Garner’s Usage Tip of the Day: turbid; turgid; turpid; torpid.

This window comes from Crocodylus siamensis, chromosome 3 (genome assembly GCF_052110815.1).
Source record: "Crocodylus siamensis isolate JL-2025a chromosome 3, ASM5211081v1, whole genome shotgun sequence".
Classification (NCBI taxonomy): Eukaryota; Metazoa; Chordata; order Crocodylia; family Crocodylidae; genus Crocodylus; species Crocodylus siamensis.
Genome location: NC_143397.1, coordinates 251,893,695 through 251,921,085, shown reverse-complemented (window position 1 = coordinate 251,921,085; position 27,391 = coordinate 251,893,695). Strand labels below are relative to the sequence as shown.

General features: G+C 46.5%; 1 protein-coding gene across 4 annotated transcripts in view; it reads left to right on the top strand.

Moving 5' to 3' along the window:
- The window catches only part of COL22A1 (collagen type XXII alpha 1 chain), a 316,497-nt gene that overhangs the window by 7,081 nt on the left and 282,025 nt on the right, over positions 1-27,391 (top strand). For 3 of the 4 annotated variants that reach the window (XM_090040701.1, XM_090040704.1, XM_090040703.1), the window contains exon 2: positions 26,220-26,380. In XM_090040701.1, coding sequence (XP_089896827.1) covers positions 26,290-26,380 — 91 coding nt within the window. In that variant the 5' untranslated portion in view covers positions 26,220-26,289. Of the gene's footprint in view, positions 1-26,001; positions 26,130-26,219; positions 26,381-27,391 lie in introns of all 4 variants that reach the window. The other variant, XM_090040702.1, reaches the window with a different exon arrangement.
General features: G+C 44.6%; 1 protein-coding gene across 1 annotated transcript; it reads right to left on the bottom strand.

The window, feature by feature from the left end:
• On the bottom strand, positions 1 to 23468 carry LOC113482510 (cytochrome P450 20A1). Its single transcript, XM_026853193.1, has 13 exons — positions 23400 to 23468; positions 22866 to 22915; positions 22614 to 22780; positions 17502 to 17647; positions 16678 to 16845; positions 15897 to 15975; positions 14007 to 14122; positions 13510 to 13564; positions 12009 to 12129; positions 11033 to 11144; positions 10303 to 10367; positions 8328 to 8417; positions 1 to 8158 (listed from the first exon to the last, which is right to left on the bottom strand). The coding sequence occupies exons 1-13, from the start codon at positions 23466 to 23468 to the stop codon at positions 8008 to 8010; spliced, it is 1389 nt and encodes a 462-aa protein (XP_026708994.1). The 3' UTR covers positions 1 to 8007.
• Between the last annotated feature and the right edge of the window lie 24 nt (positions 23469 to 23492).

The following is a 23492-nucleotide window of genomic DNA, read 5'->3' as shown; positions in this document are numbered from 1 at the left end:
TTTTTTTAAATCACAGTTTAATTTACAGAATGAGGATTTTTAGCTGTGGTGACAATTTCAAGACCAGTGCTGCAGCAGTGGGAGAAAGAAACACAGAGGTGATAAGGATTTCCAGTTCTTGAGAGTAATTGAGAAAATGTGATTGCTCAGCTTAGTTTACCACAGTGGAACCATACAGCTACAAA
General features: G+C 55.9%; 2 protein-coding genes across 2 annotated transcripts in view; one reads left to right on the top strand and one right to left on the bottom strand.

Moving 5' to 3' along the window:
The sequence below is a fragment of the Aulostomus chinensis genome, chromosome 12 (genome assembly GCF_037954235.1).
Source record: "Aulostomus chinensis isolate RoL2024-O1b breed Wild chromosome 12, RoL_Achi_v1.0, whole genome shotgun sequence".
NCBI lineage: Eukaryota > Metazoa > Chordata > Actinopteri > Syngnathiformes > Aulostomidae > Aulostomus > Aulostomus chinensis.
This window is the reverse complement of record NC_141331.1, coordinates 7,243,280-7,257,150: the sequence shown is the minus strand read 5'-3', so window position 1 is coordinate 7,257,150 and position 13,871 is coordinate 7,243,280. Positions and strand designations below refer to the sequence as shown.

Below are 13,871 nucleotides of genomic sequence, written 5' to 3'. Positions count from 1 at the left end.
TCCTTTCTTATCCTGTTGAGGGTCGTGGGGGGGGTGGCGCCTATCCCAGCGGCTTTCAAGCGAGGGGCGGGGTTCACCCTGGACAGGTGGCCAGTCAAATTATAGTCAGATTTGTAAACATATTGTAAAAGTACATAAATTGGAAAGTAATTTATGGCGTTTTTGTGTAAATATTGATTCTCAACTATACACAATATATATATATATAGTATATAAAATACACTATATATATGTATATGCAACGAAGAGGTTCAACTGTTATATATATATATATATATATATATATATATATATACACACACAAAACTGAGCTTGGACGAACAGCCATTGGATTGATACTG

turbid; turgid; turpid; torpid. “Turbid” = (of water) muddy, thick; (fig.) disordered. “Turgid” = swollen, distended, bloated, as with fluid — and by extension, it means “pompous.” “Turpid” is a rare word meaning “filthy, worthless”; it’s related to the word “turpitude” (= baseness, depravity). “Torpid” = dormant, sluggish, apathetic. “Turbid” is sometimes erroneously displaced by “turgid” — e.g.: o “Onto these turgid [read ‘turbid’] waters Logan hopes to pour the oil of dispassionate science.” James Ricci, “Life and Death Study,” L.A. Times, 28 Apr. 2002, Mag. §, at 5. o “Frazier serendipitously discovers (as I did as a boy, 60 years before) a stream in Montclair, N.J., called the Third River, which winds its tired way through suburban strip malls, mill towns, industrial wastelands, Environmental Protection Agency Superfund sites and turgid [read ‘turbid’] swamps to the Passaic River, Newark Bay and eventually the Atlantic Ocean.” E. William Smethurst Jr., “Ian Frazier’s Perfect Book on Fishing Is Quite a Catch,” Chicago Trib., 19 May 2002, Books §, at 4. “Turbid” has two corresponding nouns: “turbidity” and “turbidness.” Although the Oxford English Dictionary gives preference to “turbidness,” the form “turbidity” appears hundreds of times as often in print sources, perhaps because of its resemblance to “morbidity” — e.g.: o “The fish were stressed in recent weeks by increases in water temperature and turbidity, he said.” “State Kills 3,500 Trout After Disease Spreads,” Baltimore Sun, 18 Aug. 1995, at C12. o “Reducing turbidity, or water disturbance, makes more oxygen available for fish and other water life.” Chris Kelley, “Local Firm, National Leader Team Up on Dredging Plan,” Dallas Morning News, 11 July 1997, at A1. Language-Change Index — “turgid” misused for “turbid”: Stage 1. For information about the Language-Change Index click here. ——————– Quotation of the Day: “The words in prose ought to express the intended meaning, and no more; if they attract attention to themselves, it is, in general, a fault.” S.T. Coleridge, Table Talk (as quoted in The Writer on His Art 96 (Walter Allen ed., 1949)).  
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